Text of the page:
Let my people surf

I’m back from my 4-day trip to India where I spoke at the World HRD Congress in Mumbai (and did a really, REALLY good job). I’ll be blogging about it soon.

Meanwhile, My friend Lars Pind pointed me to this video of Yvon Chouinard talking about how he founded Patagonia and some of the unusual policies they have, including setting all employees free to surf whenever they want:

I’ve set the video above to start at my favorite place, but if you can, take an hour and watch the whole thing.

Here’s how Yvon summed it up in a previous interview:

I’m a businessman, but I’m still going to do things on my own terms. I’m going to break a lot of rules, and we’re going to blur the distinction between work and play.

So we have a policy here – it’s called “Let My People Go Surfing.” A policy which is, when the surf comes up, anybody can just go surfing. Any time of the day, you just take off and go surfing…

That attitude changes your whole life. If your life is set up so that you can drop anything when the surf comes up, it changes the whole way you do your life. And it has changed this whole company here.

Your take

Are you free to plan your own time where you work? Or are you locked into working whenever it suits the workplace – not you? What would it mean to you, if you were completely free to plan your own time?

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4 thoughts on “Let my people surf”

  1. “The Now Habit” provides an interesting framework. Instead of planning your work time, first plan your free time, your entertainments and time for rest. There are many reasons for this (I won’t list them, you can read the book), but one interesting phenomena is that when you plan for your free time, and if for example you were planning to go out with friends, but they are unable, you naturally spend this ‘free’ time, that was planned for entertainment, for work.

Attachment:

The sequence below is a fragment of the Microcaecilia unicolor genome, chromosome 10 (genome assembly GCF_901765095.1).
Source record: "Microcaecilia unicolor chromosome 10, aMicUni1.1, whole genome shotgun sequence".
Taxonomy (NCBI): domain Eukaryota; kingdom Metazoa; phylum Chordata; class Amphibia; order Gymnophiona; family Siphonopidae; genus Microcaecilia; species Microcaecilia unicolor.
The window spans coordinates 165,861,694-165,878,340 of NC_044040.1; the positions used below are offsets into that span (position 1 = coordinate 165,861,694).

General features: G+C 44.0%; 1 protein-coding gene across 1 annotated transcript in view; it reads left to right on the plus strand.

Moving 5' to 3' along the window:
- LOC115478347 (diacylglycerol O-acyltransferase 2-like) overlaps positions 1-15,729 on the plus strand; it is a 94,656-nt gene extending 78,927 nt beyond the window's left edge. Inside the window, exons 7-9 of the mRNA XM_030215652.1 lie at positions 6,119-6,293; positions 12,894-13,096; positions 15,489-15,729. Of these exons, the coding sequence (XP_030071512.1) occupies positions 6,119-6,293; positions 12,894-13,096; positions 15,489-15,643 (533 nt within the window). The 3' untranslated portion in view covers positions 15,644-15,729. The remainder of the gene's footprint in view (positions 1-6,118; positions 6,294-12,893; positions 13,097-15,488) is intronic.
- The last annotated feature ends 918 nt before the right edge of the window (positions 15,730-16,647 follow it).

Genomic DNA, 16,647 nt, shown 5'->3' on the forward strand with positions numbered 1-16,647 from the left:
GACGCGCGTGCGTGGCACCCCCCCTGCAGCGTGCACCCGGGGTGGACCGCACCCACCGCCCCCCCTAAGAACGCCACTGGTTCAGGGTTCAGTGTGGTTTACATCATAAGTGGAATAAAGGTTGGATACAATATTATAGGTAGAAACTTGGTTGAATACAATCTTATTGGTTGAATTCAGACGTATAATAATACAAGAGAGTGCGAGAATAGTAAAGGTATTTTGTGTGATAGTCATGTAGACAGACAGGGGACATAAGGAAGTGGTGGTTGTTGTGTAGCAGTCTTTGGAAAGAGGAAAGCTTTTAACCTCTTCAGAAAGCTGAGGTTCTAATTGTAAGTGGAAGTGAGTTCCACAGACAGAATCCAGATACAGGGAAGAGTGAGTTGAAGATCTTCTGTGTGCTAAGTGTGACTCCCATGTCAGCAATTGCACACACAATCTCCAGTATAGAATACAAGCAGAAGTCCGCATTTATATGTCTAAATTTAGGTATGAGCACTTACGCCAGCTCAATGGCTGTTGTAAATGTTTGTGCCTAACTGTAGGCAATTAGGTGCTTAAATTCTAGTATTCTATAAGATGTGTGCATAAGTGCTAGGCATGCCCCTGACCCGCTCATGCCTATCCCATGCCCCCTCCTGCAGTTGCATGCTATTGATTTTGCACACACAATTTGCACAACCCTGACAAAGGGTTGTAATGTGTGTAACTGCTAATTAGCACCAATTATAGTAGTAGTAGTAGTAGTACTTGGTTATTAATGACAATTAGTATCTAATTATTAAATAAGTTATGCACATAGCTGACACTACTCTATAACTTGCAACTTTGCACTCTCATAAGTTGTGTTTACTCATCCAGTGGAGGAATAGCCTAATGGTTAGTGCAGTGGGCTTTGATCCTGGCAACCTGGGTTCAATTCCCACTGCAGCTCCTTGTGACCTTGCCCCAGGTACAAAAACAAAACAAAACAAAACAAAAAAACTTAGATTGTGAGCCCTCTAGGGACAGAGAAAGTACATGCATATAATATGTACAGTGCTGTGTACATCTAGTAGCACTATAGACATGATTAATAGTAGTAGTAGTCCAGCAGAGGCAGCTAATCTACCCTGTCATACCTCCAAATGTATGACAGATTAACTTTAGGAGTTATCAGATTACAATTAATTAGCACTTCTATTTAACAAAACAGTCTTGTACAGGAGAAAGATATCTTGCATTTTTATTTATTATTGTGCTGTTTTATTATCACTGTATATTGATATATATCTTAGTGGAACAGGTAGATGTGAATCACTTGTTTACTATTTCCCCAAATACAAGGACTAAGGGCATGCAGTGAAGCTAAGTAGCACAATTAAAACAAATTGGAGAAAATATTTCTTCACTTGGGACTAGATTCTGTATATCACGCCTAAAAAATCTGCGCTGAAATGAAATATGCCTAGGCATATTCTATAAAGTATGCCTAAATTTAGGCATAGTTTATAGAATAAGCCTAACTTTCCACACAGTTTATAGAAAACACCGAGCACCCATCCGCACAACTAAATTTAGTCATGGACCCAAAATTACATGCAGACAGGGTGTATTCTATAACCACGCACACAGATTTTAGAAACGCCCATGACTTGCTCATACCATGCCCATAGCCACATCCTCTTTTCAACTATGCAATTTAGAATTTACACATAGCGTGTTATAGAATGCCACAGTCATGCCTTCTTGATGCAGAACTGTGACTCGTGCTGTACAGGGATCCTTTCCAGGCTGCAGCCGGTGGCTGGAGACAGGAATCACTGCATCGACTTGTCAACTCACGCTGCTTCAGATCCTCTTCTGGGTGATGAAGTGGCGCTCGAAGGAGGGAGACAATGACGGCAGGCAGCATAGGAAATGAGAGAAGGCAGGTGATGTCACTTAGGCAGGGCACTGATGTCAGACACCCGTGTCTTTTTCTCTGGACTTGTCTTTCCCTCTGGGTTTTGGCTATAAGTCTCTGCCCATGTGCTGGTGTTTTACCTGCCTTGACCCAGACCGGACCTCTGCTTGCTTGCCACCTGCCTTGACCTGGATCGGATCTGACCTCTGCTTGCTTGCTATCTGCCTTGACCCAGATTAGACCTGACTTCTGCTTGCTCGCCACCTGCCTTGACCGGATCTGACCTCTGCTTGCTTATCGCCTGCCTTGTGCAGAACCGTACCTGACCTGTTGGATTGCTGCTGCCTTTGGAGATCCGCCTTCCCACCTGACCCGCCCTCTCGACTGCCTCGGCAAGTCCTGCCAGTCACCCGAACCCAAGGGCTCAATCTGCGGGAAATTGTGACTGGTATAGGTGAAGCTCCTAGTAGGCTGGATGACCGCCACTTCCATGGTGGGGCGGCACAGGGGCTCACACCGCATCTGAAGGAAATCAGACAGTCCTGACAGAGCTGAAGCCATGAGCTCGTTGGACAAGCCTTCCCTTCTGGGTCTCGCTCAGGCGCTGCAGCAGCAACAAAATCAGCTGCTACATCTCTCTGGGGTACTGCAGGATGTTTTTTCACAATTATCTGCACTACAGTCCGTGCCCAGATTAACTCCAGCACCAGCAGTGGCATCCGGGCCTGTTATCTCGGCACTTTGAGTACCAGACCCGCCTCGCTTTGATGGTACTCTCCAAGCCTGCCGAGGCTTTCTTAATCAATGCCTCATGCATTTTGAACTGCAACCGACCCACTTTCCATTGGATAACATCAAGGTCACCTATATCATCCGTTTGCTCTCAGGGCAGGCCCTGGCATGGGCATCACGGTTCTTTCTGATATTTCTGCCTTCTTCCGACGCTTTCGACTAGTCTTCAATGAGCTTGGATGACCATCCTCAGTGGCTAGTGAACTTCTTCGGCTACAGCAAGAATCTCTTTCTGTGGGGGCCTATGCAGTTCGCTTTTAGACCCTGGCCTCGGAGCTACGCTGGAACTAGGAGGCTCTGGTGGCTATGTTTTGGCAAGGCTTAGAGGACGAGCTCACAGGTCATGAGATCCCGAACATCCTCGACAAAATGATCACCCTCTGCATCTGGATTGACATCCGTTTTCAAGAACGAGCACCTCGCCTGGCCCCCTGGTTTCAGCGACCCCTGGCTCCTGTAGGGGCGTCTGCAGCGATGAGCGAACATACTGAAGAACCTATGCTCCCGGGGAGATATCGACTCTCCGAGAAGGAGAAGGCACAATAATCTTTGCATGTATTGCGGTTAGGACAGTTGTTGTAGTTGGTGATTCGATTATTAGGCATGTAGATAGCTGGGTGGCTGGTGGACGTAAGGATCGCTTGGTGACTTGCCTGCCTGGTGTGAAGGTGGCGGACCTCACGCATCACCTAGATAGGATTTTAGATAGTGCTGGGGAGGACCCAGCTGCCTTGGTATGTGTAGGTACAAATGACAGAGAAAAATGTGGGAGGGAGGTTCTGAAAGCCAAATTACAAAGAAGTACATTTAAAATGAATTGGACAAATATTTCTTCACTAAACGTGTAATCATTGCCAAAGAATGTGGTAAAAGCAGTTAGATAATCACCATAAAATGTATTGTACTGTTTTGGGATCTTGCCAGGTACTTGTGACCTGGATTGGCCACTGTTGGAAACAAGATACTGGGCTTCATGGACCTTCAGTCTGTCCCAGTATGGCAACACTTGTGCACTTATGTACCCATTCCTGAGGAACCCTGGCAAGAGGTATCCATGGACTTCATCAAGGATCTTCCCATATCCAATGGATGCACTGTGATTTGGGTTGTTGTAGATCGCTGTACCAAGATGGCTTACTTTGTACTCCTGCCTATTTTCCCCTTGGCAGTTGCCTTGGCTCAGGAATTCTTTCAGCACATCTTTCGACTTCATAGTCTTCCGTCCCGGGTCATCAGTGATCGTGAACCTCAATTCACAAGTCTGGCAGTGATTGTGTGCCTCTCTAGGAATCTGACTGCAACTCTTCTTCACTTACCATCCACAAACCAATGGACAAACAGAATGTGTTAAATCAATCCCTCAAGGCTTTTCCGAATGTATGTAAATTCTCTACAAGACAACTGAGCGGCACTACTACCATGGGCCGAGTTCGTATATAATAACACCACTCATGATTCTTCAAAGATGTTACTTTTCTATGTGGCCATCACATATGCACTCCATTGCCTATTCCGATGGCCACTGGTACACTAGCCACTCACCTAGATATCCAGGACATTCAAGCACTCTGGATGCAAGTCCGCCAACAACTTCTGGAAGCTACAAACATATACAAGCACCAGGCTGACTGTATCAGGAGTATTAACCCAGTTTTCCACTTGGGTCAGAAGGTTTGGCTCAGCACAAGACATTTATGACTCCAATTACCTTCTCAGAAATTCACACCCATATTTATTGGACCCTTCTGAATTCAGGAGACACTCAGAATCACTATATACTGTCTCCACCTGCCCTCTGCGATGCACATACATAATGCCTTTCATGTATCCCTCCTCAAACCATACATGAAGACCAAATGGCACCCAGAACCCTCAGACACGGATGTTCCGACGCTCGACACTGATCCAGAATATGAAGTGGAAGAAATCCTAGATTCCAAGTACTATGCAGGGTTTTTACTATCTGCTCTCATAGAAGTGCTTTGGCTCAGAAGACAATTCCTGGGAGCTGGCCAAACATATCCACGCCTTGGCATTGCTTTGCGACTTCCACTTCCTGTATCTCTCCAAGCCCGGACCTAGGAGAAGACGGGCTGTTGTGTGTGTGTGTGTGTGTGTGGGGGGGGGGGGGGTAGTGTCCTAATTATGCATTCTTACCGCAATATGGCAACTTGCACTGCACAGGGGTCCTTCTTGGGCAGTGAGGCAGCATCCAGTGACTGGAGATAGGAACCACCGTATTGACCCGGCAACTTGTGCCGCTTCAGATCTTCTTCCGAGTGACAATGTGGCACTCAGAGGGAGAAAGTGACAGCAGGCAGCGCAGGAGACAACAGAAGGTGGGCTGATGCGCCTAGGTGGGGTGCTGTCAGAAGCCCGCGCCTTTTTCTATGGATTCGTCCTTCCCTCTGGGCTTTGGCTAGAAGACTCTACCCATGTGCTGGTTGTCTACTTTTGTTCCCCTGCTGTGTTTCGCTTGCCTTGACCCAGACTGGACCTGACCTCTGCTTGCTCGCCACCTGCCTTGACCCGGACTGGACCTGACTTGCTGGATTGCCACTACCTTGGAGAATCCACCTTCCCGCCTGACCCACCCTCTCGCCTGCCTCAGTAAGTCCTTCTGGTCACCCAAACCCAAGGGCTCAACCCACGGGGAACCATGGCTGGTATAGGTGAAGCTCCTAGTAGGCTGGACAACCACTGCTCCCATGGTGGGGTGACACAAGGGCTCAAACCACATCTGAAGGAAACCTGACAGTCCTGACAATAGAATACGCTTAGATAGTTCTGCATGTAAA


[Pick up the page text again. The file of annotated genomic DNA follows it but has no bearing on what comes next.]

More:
2. At my last regular office job we could take our two 10 minute breaks and 30-60 minute lunch whenever we wanted to as long as we didn’t save them until the end of the day and then use them as an excuse to leave early. It was very helpful since we could use these breaks as “timeouts” when we needed some stress relief. We were also given 60 minutes per week of internet surfing time that we could use for browsing non-work related websites like blogs and shopping. It wasn’t complete freedom, but at least it was a recognition that we could still get our work done even if we took time out for “surfing”.

    Daisy McCarty

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